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How Far is Too Far?

  • Author Chista Desir will speak at the Rose O’Neill Literary House on authenticity when writing about  sex and relat...
    Author Chista Desir will speak at the Rose O’Neill Literary House on authenticity when writing about  sex and relationships in young adult fiction.
    Chris Guillen
February 17, 2016
Author Christa Desir, whose young adult fiction digs deep into the complexities of being human and navigating relationships, will speak at the Rose O’Neill Literary House on authenticity in YA fiction.

A writer of young adult (YA) fiction who delves into the darker realms of relationships and the complexities of being human will be the speaker at this year’s summer intern-organized event at the Rose O’Neill Literary House. Author Christa Desir will speak on “Sex in YA: Authenticity, Agency, & How Far is Too Far,” on February 25. The event starts at 4:30 and is free and open to the public.

Desir is the author of three contemporary YA novels, all of which explore some of the difficult subjects young adults face as they learn how to navigate complicated relationships and their own lives. Alcoholism, addiction, cutting, mutually destructive relationships—all are among the topics that Desir touches on in her work. In her talk at the Literary House, Desir will discuss her seven core beliefs in creating sexual relationships in her novels that are an “authentic and honest treatment of the subject.”

Her most recent novel, Other Broken Things (Simon Pulse, 2016)—the story of a young recovering alcoholic—is called “a blinding beauty,” by author Martha Brockenbrough. Her second novel, Bleed Like Me (Simon Pulse, 2014) tells the story of a teenaged girl who is in a relationship that seems to be the only part of her life in which she is truly visible, until the romance turns dark and she finds herself in a twisted and dangerous relationship. Desir’s first novel, Fault Line (Simon Pulse, 2013) is the story of high school senior Ben, whose world is torn apart when his girlfriend Ani goes through a traumatic event that Ben can’t seem to get the truth about. Voya magazine says, “Fault Line is a story that will stay with the reader long after finishing the last chapter.”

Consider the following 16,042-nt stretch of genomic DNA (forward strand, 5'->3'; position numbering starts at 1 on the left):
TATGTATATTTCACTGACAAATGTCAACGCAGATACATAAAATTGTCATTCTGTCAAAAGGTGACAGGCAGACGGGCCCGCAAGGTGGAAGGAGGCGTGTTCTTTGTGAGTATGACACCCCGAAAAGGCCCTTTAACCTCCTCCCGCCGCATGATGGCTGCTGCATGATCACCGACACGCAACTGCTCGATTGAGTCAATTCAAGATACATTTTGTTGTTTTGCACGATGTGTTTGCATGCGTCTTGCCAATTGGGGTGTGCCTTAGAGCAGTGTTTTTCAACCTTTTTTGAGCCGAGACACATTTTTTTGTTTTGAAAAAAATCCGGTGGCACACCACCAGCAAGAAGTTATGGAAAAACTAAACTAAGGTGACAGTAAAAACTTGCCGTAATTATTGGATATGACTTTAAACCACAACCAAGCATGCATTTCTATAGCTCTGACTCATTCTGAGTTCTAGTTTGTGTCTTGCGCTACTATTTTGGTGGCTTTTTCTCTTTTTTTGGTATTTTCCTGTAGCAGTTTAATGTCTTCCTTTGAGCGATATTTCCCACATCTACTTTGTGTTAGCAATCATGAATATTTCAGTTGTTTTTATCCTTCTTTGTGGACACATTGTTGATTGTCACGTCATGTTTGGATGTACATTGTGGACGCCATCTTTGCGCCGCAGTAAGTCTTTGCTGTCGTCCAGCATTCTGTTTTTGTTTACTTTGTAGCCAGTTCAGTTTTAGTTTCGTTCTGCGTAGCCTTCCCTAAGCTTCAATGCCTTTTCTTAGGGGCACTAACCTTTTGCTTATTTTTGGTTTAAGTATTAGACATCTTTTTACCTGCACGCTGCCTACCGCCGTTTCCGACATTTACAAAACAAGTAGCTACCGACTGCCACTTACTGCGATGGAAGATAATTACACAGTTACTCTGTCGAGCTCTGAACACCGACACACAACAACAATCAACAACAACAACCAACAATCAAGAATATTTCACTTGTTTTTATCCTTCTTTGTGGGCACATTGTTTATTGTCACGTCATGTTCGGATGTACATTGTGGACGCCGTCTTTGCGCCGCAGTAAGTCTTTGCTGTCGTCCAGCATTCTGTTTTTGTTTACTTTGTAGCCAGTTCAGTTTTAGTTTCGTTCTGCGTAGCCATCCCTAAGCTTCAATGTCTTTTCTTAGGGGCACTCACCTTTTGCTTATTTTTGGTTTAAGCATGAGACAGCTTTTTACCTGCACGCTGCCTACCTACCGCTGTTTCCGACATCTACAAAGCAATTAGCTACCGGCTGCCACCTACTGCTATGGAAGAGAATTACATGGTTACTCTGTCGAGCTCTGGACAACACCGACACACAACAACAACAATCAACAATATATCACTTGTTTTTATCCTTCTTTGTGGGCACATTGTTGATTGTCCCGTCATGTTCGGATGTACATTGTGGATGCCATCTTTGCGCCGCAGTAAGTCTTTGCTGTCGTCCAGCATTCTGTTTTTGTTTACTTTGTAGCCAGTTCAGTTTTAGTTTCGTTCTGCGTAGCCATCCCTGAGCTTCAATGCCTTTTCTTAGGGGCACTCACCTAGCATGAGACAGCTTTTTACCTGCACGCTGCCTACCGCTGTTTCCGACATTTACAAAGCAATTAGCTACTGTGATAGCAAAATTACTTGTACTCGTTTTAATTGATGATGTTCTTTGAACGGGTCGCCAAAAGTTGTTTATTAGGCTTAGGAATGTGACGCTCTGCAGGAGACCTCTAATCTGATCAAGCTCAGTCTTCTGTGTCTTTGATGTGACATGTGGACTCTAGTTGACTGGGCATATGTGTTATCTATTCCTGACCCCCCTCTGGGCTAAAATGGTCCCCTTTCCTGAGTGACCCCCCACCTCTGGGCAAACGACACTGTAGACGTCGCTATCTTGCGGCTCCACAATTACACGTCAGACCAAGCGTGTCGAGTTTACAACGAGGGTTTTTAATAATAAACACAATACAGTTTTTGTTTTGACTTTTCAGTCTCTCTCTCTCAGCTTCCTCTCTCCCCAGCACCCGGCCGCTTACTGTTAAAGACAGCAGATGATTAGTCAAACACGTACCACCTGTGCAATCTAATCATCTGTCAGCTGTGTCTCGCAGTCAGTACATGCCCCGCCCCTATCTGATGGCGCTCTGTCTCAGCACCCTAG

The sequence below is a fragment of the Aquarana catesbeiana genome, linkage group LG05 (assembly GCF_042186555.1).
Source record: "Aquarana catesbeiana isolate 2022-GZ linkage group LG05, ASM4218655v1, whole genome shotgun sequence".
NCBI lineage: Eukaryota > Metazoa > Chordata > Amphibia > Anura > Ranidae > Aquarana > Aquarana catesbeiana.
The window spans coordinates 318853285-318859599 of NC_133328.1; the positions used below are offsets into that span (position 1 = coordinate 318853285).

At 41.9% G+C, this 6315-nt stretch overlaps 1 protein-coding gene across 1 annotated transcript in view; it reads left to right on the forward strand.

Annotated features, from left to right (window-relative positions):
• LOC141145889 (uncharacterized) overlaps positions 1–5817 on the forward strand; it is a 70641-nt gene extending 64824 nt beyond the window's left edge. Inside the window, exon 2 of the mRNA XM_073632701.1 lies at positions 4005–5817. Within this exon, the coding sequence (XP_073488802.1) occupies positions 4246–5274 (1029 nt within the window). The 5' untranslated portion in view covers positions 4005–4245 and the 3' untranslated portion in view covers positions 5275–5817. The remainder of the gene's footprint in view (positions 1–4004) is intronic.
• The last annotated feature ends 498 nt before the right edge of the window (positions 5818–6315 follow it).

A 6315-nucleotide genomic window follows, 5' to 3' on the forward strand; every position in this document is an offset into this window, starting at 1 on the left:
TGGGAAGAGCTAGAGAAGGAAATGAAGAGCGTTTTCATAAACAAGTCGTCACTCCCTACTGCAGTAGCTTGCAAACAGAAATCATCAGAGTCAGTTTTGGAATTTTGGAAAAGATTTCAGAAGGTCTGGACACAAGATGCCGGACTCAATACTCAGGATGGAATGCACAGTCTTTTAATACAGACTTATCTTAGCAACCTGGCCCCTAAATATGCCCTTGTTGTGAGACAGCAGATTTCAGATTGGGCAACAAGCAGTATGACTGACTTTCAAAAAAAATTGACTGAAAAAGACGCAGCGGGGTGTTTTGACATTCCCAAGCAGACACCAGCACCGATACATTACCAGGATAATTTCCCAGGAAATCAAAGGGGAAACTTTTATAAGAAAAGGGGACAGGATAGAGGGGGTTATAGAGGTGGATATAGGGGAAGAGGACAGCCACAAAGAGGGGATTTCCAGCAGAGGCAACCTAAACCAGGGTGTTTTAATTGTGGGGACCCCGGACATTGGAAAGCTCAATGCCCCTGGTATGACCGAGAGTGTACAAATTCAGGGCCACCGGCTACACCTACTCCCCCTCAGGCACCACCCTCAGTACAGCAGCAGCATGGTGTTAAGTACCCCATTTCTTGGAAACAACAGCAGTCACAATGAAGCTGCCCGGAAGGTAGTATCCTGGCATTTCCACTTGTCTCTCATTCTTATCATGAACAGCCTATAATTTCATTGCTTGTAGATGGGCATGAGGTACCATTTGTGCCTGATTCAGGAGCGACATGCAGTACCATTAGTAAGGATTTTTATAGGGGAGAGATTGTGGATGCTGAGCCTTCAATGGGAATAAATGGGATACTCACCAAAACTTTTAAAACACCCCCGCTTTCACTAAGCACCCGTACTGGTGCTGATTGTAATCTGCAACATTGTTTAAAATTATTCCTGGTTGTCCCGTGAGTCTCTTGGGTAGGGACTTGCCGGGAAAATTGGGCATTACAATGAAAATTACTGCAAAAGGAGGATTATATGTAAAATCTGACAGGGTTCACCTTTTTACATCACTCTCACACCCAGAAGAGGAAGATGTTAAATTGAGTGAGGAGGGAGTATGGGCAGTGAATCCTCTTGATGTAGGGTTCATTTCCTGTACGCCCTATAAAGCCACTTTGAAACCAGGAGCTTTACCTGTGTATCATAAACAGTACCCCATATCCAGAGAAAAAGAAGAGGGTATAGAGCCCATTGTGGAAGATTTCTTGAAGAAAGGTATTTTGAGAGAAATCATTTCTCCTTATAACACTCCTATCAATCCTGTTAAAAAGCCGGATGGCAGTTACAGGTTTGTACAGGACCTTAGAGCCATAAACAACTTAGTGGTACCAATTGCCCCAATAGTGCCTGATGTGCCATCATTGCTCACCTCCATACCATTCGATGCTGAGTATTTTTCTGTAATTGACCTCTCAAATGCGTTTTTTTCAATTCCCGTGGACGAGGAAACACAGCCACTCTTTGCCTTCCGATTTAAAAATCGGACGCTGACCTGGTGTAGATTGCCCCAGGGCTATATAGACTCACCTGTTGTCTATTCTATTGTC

Ryan Manning’17 a double major in English and chemistry with a creative writing minor, and Aliya Merhi ’16, an English major with a minor in creative writing, were the 2015 summer interns at the Lit House who organized this event. This unique internship opportunity happens every summer, when interns get to choose a topic and author, contact the author, and organize the event from start to finish. Desir was an easy choice for Merhi, who has been a beta reader for her manuscripts since she was 17. Merhi was excited that the Lit House gave her and Manning free reign to pick a topic, and she believes Desir will do a wonderful job talking about sexual issues in YA fiction, which Merhi calls “an intriguing subject that is a current debate…that Christa is close to.”

 For more information on Christa Desir and her works visit her website at http://www.christadesir.com/. For more information on the Rose O’Neill Literary House and its events visit http://www.washcoll.edu/centers/lithouse/.


Last modified on Feb. 17th, 2016 at 1:43pm by Wendy Clarke.